Department of Physical and Occupational Therapy

Department of Physical and Occupational Therapy

School of Rehabilitation and Communication Sciences

The School of Rehabilitation and Communication Sciences (SRCS) is composed of 2 departments with 5 programs. The Department of Communication Sciences and Disorders (CSD) consists of programs in Audiology, Sign Language Interpreting, and Speech-Language Pathology. The Department of Physical and Occupational Therapy (DPOT) includes programs in Occupational Therapy and in Physical Therapy. The programs within the School reflect the organization found in many rehabilitation facilities, acknowledging the strong relationships found among these disciplines.

Baccalaureate Programs

The School of Rehabilitation and Communication Sciences is home to 2 baccalaureate degrees (BS in Communication Sciences & Disorders; BS in Sign Language Interpreting), and one Associate’s degree (AS in Sign Language Studies).

Department of Physical and Occupational Therapy

The Department of Physical and Occupational Therapy offers the Doctor of Physical Therapy (DPT) and the Master of Occupational Therapy graduate degrees for those students wanting to enter the professions of occupational or physical therapy. The programs are three years in length and degrees are granted after successful completion of all academic and clinical requirements. Both graduate degree programs are accredited.

The Physical Therapy Graduate Program is accredited by the Commission on ­Accreditation of Physical Therapy ­Education (CAPTE) 1111 North Fairfax Street, Alexandria, Virginia, 22314; Telephone: 703-706-3245; email; accrediation@apta.org; website; http://www.capteonline.org.

The Occupational Therapy ­Graduate Program is accredited by the Accreditation Council for Occupational Therapy Education (ACOTE) of the American Occupational Therapy Association (AOTA), located at 4720 Montgomery Lane, Suite 200, Bethesda, MD 20814-3449. AOTA's Phone number is 301-652-AOTA or at http://www.acoteonline.org. Graduates will be able to sit for the national certification examination for the occupational therapist administered by the National Board for Certification in Occupational Therapy (NBCOT).

A 3.0 overall GPA for all prerequisite course work and a 3.0 GPA in each science area is required for consideration for admission into either program. Applicants must additionally meet all requirements for admission to the Graduate School. In addition to specific course prerequisites, applicants will have to provide evidence of having worked in a physical therapy or an occupational therapy setting as an aide or volunteer.

Undergraduate students preparing for physical or occupational therapy should choose a major which is of interest to them and which will assist in completion of prerequisite course work. Baccalaureate students will have advisors in their major department, but should also seek additional health professions' advising through the Pre-Health Advising Office. Students who have completed a baccalaureate degree and who are completing prerequisites for physical or occupational therapy should call the Department of Physical and Occupational Therapy for appropriate advising. For further information on physical therapy or occupational therapy entrance requirements and program description, refer to the Graduate Catalog or department website at http://www.isu.edu/dpot/.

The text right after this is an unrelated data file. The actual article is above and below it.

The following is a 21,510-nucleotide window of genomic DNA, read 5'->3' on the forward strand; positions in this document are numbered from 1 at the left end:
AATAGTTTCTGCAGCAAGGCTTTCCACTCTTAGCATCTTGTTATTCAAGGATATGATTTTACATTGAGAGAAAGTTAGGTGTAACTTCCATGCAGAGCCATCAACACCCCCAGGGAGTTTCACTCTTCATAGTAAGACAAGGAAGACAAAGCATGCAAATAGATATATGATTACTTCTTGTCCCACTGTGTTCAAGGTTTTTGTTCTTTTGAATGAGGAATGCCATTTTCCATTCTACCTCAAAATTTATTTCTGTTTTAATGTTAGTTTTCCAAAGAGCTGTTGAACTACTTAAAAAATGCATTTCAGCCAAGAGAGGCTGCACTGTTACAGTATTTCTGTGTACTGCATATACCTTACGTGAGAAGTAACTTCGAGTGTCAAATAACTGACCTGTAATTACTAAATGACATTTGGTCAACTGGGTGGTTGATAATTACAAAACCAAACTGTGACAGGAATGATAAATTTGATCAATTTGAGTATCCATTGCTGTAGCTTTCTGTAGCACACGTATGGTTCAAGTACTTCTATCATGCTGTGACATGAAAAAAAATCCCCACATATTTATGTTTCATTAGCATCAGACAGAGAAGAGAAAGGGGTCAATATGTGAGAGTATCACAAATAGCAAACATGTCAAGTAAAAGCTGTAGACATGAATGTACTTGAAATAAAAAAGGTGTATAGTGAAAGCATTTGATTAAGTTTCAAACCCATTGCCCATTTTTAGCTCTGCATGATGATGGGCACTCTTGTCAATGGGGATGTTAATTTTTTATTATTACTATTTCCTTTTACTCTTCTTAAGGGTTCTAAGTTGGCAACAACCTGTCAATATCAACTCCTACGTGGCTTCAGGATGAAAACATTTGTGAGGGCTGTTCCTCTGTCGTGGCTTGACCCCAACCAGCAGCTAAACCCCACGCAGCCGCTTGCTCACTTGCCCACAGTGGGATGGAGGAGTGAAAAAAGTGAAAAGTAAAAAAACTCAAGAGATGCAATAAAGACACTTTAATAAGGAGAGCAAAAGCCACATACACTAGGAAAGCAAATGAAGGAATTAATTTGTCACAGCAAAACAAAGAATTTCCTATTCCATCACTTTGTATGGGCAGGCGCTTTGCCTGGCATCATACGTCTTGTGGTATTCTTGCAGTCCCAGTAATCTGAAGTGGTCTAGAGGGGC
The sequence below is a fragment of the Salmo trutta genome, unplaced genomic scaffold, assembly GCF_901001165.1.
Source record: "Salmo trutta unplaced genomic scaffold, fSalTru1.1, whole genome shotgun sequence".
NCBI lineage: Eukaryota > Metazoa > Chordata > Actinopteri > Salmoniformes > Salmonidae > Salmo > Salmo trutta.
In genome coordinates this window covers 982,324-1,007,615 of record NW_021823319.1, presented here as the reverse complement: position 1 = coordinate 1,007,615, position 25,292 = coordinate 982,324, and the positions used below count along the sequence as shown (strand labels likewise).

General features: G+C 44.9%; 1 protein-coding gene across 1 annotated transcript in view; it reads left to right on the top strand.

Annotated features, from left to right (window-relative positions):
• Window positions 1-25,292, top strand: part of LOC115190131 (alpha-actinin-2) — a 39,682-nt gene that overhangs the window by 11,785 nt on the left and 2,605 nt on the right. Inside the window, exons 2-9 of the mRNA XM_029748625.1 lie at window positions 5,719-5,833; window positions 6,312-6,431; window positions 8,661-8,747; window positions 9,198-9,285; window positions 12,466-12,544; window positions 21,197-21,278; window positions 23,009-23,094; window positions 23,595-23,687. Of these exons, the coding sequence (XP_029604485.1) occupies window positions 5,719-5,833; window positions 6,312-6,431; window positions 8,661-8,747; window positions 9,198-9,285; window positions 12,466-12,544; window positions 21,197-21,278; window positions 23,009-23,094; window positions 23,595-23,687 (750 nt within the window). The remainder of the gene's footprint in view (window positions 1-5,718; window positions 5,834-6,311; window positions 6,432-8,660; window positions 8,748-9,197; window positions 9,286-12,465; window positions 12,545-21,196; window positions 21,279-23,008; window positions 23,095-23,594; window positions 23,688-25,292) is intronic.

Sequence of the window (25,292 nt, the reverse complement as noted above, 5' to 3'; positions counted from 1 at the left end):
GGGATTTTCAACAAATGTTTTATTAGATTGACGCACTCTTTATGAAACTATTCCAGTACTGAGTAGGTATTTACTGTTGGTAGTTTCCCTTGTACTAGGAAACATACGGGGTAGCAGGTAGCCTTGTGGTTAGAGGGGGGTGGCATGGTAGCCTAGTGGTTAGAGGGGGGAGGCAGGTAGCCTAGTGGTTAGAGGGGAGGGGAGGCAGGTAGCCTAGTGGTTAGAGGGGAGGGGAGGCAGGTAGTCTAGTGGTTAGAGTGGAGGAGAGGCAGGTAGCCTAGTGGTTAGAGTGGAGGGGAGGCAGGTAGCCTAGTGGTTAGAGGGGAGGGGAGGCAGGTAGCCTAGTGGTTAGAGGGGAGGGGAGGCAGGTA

Admission into the Physical Therapy Program

Although any undergraduate major is acceptable for entry into the Doctor of Physical Therapy program, preparation must provide a strong background in natural and social sciences and include the following prerequisite courses. 

Physical Therapy Program Prerequisites

  • BIOLOGY (3 courses). Botany courses will NOT be accepted.

1 & 2. Anatomy and Physiology each with laboratory (vertebrate or human), 2 semesters or 2-3 quarters. This course must have been completed within the last 7 years. Courses on human anatomy and physiology MUST be listed in Biology, Zoology, Anatomy or Physiology Departments for fulfillment of this requirement.

3. Exercise Physiology, 2 or 3 credits. This course may be found in Physical Education departments.

  • CHEMISTRY (2 courses)

1 & 2. Introductory Chemistry with laboratory, 2 semesters or 2-3 quarters. A more recently completed chemistry course at upper division or graduate level with laboratory may also meet this requirement. Must be courses for science majors.

  • PHYSICS (2 courses)

1 & 2. Introductory Physics with laboratory, 2 semesters or 2-3 quarters. A more recently completed physics course at upper division or graduate level with laboratory may also meet this requirement. Must be courses for science majors.

  • MATHEMATICS (1 course)

1. Statistics - 3 or more units. Courses about research methods or tests and measurements will NOT meet this require­ment.

  • PSYCHOLOGY and SOCIOLOGY or ANTHROPOLOGY or HEALTH SCIENCE (3 courses)

1. Introductory Psychology. More recent upper division psychology courses may be accepted.

2. Sociology or Anthropology or Health Science or Psychology (1 course). This course must be relevant to health care, rural societies, cultural diversity, aging, health care administration, abnormal psychology or epidemiology. Marriage/Family, religion or history courses will NOT meet this requirement.